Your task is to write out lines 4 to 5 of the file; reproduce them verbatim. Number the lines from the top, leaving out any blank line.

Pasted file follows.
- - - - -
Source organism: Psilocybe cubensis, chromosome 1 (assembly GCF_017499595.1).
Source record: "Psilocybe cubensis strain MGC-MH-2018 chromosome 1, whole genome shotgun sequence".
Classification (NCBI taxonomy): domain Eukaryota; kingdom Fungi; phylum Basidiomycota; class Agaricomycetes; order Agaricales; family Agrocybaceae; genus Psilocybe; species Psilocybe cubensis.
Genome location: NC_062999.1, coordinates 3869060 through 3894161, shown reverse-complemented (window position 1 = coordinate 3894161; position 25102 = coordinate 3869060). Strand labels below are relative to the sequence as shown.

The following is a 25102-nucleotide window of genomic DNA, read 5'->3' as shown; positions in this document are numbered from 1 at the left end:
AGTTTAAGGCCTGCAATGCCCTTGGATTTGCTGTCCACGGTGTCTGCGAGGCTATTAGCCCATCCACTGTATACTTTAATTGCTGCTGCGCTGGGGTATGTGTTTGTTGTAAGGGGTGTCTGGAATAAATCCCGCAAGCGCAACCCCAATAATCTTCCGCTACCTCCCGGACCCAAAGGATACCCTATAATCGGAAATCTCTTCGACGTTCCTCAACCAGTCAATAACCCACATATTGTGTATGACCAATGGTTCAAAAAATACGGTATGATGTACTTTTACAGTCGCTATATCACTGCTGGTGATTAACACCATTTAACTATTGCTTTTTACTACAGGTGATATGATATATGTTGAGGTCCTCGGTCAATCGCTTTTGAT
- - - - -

Genome location: NC_062999.1, coordinates 3869060 through 3894161, shown reverse-complemented (window position 1 = coordinate 3894161; position 25102 = coordinate 3869060). Strand labels below are relative to the sequence as shown.

The following is a 25102-nucleotide window of genomic DNA, read 5'->3' as shown; positions in this document are numbered from 1 at the left end: